(voice-over): Couple that with security concerns that for years kept international companies from taking up the job. An Italian company has

just been contracted to repair and refurbish the dam. But work is yet to begin. And in Iraq, where nothing is ever entirely predictable, it is

always the best to plan for the worst.

(END VIDEOTAPE)

AZUZ: From Hawaii to India, with the stop in Oklahoma, it`s time for the call of the roll.

Hilo Intermediate School made a request on Friday`s transcript page. The Spartans are watching from the community of Hilo, Hawaii.

In Northern Oklahoma, we arrive at the city of Pawnee at Pawnee Middle School. Welcome to the Black Bears.

And from the capital of India, it`s great to see Delhi Public School today. Hello to everyone in New Delhi.

Problems and progress in space.

First, the setback for NASA`s Kepler Space Observatory. It was launched in 2009 in a cost of $600 million. Its mission is to look for habitable

planets in outer space.

NASA engineers found out late last week that the telescope is in emergency mode. That means it`s having problems and burning through power quickly.

One challenge in repairing Kepler is the delay. It`s estimated to be about 75 million miles away from earth and it takes 13 minutes for signals to

transfer between our planet and the telescope.

Next, a SpaceX mission to the International Space Station. Dragon is an unmanned cargo capsule that was launched Friday afternoon. It`s carrying

7,000 pounds of equipment and experiments to the International Space Station, including this, the Bigelow Expandable Activity Module or BEAM

that you told you about last week.

BEAM was built with an $18 million contract from NASA and if it passes its tests before it`s detached and destroyed in earth`s atmosphere, the module

could one day become a place to stay in space.

(BEGIN VIDEOTAPE)

SUBTITLE: Future space homes.

RACHEL CRANE, CNN CORRESPONDENT: Now, this would theoretically be a space hotel. You`ve got the sleeping quarters over there. You`ve got storage

over here. You`ve got your seats over there.

There`s even a window actually. You come over here, they`ve got a telescope right here so you could look out and you would use this, because

when you`re floating in space, you`re floating and you need to be able to navigate. So, pretend like I`m flying and I`d be grabbing this to move

along.

There`d be no floor. The core system is here. You`ve got all your storage here. You have your batteries, your gloves, your wipes, your cables.

You`ve got your sleeping bag over here. So, in space, when you`re sleeping, you have to tether yourself to the wall, so you won`t go flying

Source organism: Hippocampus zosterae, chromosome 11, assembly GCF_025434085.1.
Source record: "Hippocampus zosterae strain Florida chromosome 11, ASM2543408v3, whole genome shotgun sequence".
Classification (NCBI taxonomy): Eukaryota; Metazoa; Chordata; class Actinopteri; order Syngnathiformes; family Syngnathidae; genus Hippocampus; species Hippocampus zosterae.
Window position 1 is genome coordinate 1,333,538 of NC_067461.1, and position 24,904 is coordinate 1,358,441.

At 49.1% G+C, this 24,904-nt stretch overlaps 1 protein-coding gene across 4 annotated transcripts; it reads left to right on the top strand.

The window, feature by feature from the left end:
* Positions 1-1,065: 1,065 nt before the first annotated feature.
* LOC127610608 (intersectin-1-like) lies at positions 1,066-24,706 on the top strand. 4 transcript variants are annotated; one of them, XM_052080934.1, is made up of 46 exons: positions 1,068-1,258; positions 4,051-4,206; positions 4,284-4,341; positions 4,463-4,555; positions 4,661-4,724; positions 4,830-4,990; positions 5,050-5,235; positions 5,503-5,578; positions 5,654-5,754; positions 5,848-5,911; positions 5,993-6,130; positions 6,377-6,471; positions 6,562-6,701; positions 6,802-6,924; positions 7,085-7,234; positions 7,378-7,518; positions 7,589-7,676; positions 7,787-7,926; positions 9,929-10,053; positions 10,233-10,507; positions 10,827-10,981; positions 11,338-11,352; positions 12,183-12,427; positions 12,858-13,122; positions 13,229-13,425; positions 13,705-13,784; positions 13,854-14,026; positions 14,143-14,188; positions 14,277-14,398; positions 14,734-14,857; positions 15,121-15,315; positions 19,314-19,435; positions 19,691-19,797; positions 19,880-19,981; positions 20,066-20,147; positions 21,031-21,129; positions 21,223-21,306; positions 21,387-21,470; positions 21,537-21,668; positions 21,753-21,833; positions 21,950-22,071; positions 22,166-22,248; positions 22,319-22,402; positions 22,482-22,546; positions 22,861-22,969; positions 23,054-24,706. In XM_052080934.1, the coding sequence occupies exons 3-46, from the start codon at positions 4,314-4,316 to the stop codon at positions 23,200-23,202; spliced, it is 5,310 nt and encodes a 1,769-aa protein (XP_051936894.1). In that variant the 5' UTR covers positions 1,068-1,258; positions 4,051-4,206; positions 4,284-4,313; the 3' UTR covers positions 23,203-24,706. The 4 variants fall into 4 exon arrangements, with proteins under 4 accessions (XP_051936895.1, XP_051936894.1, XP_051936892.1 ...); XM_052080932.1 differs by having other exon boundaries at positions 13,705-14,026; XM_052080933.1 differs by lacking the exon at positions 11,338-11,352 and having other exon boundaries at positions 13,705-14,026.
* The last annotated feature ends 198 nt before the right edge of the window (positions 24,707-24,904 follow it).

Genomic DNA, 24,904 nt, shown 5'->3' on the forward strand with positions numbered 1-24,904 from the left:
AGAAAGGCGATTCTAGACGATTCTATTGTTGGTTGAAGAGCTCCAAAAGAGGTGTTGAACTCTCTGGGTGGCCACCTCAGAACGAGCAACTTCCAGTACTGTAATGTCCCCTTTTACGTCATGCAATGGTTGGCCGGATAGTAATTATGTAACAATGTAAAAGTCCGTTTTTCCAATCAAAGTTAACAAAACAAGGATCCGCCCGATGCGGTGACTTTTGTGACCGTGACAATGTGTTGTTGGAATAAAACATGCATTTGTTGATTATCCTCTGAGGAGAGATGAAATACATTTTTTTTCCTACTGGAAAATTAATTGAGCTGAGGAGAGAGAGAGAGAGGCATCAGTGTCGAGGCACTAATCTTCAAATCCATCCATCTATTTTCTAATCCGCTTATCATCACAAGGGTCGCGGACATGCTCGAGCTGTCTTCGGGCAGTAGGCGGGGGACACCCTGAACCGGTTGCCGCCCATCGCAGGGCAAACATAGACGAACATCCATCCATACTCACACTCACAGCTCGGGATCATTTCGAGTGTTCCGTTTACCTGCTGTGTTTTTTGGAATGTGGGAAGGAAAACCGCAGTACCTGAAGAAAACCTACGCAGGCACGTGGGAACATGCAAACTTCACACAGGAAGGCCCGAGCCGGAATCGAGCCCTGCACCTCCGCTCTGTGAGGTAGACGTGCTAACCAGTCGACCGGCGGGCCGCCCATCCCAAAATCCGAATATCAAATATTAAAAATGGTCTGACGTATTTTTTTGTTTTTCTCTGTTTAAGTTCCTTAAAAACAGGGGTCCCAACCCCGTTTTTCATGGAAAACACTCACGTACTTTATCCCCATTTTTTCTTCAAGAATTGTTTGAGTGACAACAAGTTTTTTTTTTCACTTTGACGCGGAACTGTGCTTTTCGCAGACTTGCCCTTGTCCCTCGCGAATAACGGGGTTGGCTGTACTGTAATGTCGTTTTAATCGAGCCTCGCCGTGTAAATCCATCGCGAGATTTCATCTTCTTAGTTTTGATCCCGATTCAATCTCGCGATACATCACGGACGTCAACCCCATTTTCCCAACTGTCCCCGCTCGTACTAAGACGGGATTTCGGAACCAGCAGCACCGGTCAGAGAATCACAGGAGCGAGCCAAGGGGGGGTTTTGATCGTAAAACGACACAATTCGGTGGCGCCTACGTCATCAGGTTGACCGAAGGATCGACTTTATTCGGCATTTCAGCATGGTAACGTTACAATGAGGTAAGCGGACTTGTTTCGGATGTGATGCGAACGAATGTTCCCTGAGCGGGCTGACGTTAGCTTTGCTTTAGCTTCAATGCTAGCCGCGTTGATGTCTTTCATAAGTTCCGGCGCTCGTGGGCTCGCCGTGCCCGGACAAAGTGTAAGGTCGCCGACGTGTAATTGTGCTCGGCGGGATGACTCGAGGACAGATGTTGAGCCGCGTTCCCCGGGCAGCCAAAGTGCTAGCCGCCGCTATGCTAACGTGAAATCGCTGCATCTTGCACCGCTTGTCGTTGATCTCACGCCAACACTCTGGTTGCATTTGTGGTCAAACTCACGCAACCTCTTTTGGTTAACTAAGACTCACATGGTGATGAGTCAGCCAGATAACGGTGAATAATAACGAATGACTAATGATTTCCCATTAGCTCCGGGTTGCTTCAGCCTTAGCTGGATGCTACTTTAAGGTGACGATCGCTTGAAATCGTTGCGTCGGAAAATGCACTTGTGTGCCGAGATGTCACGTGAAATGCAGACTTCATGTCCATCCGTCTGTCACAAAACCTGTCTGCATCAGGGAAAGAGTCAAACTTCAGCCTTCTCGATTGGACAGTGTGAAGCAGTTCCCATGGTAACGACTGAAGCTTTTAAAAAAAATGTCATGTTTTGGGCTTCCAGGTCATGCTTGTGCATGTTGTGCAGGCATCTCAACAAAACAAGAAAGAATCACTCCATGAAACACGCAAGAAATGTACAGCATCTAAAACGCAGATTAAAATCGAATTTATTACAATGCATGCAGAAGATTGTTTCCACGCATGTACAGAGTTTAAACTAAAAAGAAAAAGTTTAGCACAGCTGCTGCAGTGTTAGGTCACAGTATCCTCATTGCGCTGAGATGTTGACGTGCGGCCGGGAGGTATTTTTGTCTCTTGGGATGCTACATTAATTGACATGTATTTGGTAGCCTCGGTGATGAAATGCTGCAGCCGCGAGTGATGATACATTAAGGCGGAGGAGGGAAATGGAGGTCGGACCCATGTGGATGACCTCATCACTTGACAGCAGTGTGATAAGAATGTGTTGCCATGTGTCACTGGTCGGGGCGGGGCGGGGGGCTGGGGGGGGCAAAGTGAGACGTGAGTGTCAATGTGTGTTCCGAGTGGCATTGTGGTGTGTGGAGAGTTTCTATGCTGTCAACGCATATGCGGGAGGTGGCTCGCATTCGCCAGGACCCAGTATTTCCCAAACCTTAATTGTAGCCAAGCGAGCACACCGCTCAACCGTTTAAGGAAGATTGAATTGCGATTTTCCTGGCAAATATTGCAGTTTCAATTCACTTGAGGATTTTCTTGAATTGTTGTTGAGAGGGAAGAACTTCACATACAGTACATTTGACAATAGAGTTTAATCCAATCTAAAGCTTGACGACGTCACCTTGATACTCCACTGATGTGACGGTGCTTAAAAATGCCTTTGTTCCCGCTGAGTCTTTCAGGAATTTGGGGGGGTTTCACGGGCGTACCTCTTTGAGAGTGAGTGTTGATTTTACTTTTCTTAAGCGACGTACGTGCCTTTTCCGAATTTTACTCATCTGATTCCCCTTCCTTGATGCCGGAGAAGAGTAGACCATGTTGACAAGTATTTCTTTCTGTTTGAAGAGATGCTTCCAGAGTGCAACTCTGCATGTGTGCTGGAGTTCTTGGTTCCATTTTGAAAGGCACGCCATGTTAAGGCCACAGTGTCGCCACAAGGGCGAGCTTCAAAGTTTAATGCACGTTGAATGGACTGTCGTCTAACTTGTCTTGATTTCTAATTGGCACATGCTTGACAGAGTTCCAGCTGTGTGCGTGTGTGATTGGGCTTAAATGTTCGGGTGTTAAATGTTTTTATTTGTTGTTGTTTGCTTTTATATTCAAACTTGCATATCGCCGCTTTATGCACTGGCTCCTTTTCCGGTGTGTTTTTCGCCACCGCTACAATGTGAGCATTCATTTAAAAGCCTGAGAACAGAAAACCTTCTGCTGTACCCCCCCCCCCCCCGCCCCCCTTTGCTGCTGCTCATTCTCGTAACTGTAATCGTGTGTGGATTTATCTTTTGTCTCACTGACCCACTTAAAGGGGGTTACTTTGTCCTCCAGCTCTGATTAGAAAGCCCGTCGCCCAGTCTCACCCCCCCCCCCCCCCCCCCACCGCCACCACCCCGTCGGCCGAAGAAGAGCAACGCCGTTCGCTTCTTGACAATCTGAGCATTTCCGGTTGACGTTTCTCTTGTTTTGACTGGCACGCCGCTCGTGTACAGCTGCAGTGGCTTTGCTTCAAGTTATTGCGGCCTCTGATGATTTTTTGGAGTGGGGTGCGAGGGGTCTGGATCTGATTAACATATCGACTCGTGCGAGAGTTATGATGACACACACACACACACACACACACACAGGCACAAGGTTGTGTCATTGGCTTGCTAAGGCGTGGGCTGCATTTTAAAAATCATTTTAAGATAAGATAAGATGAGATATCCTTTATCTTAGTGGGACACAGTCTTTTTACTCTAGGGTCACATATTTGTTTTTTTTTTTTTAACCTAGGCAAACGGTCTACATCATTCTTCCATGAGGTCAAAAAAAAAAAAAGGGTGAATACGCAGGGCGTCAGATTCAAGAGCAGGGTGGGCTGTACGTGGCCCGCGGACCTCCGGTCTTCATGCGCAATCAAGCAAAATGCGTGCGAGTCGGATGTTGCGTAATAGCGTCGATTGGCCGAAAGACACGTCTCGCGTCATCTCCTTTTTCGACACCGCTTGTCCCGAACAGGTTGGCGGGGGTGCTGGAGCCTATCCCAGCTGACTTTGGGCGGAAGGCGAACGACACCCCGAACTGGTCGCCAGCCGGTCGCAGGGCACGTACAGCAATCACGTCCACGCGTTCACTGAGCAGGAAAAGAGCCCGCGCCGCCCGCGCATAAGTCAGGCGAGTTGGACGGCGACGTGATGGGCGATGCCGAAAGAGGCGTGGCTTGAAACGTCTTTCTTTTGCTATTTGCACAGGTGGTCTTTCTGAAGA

around.

They actually have vegetation growing here, hydroponically. You`ve got a mockup of that. Even someone tending to it, doing the space garden.

You`re window, look out, see the stars.

(END VIDEOTAPE)

AZUZ: There`s another part of SpaceX mission that went well. Part of the rocket that carried the Dragon cargo capsule into space returned to earth

and for the first time landed intact on a drone ship in the Atlantic Ocean. Each Falcon IX rocket costs more than $60 million. So, being able to reuse

them would save a lot of money.

Several previous attempts have failed. Falcon IX rockets have exploded in flight or tip over and exploded on landing. So, last Friday`s success at

sea as historic.

(MUSIC)

AZUZ: We`re continuing the space theme for our last story of the day. This is kind of like the lost dog poster, except that the dog isn`t real

and the lost part means really lost, as in traveled at least 15 miles this way. The equipment that took it there fell back to earth and was located,

but the stuff animal seems to have vanished in thin air.

(BEGIN VIDEOTAPE)

SUBTITLE: Toy dog lost in space.

For a science project, students at Morecambe Bay Primary School sent a stuffed dog into space.

The puppy was attached to a helium balloon, tracking equipment and GoPro cameras.

The dog`s name is Sam.

He was the first toy-dog astronaut sent on a mission to reach the edge of space.

After Sam completed his mission, he was nowhere to be found.

The school is using social media to track Sam.

The hashtag #FindSam has gone global.

(END VIDEOTAPE)

AZUZ: You could say Sam`s disappearance is a beagling mystery, a true canine-drum, an atmosphere-ful event. We hope he`s hound again soon

because things just aren`t the same with him.

I`m Carl Azuz for CNN STUDENT NEWS.

END